A great chart from Felix Salmon and Reuters showing that the S&P 500 earnings yield minus the yield on the 10-year has never been wider:
[credit provider=”Felix Salmon, Reuters” url=”http://feeds.felixsalmon.com/~r/felix-all/~3/sHw8zZ_SsSo/”]
Others have taken notice of this.
Matt Busigin made a similar point here, though he notes that stocks were actually this cheap (compared to Treasuries) back in 1975, and that that year, earnings proceeded to collapse by 18%, and yet stocks rose by 32%.
Meanwhile, Goldman’s observation is that dividend yields (not earnings yields) are extremely high historically compared to Treasury yields.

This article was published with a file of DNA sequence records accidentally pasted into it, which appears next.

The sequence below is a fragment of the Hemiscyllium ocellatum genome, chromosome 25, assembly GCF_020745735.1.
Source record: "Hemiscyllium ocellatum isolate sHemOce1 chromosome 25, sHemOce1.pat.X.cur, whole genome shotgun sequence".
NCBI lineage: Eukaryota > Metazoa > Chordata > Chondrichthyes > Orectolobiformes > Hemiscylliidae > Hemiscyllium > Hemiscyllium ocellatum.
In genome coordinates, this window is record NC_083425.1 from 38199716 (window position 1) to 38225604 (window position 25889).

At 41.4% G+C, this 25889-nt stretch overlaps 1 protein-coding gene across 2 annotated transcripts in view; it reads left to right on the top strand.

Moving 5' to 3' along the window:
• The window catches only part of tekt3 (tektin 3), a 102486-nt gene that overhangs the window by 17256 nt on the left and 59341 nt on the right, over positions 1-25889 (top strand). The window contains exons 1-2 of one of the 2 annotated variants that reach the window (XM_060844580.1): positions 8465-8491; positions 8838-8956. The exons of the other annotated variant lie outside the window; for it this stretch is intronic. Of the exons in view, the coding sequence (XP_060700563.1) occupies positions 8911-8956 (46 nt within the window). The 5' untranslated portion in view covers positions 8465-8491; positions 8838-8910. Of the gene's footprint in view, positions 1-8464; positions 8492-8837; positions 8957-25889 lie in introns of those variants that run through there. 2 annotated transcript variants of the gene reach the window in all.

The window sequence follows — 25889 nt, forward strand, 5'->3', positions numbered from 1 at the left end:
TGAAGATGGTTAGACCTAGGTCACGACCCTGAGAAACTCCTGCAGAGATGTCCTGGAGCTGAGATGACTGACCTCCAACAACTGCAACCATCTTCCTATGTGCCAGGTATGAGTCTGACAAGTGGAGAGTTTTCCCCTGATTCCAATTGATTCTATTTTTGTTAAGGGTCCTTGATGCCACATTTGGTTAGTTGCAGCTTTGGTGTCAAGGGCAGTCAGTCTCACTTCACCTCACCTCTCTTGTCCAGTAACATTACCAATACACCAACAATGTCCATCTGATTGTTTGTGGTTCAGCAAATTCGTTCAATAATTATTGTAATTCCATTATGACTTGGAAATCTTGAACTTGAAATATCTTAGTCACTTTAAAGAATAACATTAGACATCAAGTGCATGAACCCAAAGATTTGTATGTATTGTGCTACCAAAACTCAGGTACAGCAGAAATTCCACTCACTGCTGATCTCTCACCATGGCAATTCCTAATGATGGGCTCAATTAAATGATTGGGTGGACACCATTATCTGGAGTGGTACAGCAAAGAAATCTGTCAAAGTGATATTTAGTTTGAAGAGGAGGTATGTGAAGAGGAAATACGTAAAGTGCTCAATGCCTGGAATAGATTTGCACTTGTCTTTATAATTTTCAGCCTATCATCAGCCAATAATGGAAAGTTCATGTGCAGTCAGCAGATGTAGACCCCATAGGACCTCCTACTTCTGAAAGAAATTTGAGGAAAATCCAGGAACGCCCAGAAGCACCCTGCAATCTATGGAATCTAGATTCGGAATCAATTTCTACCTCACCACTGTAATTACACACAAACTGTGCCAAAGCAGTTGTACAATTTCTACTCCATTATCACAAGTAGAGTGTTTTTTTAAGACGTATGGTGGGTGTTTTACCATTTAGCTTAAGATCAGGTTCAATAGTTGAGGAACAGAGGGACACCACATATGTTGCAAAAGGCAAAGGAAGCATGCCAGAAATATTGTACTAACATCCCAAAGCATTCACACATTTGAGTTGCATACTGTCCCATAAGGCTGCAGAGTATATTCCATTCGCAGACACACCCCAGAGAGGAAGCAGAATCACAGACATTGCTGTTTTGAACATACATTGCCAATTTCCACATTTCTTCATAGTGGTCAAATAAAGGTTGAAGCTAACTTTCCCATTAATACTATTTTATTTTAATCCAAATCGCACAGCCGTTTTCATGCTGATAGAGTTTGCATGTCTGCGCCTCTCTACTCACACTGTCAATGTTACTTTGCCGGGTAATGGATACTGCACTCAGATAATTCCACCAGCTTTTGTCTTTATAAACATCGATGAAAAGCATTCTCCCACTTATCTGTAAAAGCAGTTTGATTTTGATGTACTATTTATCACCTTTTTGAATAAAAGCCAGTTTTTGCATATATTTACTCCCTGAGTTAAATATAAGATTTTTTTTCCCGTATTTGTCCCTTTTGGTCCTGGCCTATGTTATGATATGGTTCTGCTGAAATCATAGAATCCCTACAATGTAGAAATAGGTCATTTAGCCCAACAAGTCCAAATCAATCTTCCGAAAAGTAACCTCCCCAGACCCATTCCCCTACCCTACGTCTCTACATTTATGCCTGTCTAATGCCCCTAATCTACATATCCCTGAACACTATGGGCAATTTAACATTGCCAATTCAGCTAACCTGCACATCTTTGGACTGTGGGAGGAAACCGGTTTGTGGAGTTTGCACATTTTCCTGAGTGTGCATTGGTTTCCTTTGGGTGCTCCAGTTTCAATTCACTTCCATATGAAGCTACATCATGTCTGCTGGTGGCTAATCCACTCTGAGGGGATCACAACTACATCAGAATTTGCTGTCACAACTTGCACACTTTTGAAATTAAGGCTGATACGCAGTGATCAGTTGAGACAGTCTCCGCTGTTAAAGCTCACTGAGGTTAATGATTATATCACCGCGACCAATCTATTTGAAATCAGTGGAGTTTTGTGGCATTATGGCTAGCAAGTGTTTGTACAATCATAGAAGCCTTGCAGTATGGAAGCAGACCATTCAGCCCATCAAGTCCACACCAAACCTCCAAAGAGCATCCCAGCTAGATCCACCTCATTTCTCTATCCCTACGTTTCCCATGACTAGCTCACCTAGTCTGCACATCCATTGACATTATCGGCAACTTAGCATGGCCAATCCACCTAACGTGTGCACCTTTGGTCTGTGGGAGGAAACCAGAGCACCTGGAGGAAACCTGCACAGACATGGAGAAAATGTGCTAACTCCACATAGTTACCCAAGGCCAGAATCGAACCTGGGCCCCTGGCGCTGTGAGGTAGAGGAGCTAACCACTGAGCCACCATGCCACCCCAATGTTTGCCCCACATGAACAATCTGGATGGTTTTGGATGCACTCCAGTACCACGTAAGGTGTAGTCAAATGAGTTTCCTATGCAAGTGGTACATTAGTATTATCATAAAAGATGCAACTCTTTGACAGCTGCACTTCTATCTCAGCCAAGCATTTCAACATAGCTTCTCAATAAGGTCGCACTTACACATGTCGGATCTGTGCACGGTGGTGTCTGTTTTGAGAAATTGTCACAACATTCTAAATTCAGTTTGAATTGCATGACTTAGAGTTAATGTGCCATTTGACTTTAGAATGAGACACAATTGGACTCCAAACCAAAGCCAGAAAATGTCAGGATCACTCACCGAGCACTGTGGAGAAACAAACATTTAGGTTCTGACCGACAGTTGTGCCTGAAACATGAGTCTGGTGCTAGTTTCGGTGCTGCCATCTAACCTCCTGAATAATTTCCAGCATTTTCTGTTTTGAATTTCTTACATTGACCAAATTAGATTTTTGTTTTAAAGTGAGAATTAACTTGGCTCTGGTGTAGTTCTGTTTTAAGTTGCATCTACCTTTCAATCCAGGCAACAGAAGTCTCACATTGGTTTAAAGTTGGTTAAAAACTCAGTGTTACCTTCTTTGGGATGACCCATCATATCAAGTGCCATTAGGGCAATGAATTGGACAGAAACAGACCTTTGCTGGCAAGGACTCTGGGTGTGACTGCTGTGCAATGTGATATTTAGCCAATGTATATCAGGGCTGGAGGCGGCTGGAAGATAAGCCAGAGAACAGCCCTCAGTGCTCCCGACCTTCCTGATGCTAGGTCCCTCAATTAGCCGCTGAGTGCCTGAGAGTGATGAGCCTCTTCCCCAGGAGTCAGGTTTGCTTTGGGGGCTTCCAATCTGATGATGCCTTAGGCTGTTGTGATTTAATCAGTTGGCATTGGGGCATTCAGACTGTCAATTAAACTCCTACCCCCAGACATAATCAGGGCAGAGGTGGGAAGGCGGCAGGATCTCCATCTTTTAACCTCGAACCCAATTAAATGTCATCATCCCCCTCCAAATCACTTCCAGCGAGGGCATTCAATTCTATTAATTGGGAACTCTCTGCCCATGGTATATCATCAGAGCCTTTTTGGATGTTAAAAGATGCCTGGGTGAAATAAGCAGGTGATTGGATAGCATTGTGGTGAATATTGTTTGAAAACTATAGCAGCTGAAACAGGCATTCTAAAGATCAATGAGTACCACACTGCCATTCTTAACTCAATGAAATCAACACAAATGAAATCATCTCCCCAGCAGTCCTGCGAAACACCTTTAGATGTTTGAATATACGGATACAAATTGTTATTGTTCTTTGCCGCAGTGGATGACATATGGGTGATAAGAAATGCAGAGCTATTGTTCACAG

All of this leaves open a few possibilities, of course. One is that stocks are cheap. Another is that the economy (and thus earnings) are about to fall off a cliff.
The other worry — and we suspect that this is what a lot of people are dreading — is that thing in Europe (and maybe the US) go into real crisis mode, and that for the first time in ages, the government doesn’t have the tools to deal with them, and things get horrendous, in which case, the spread probably will go a lot wider.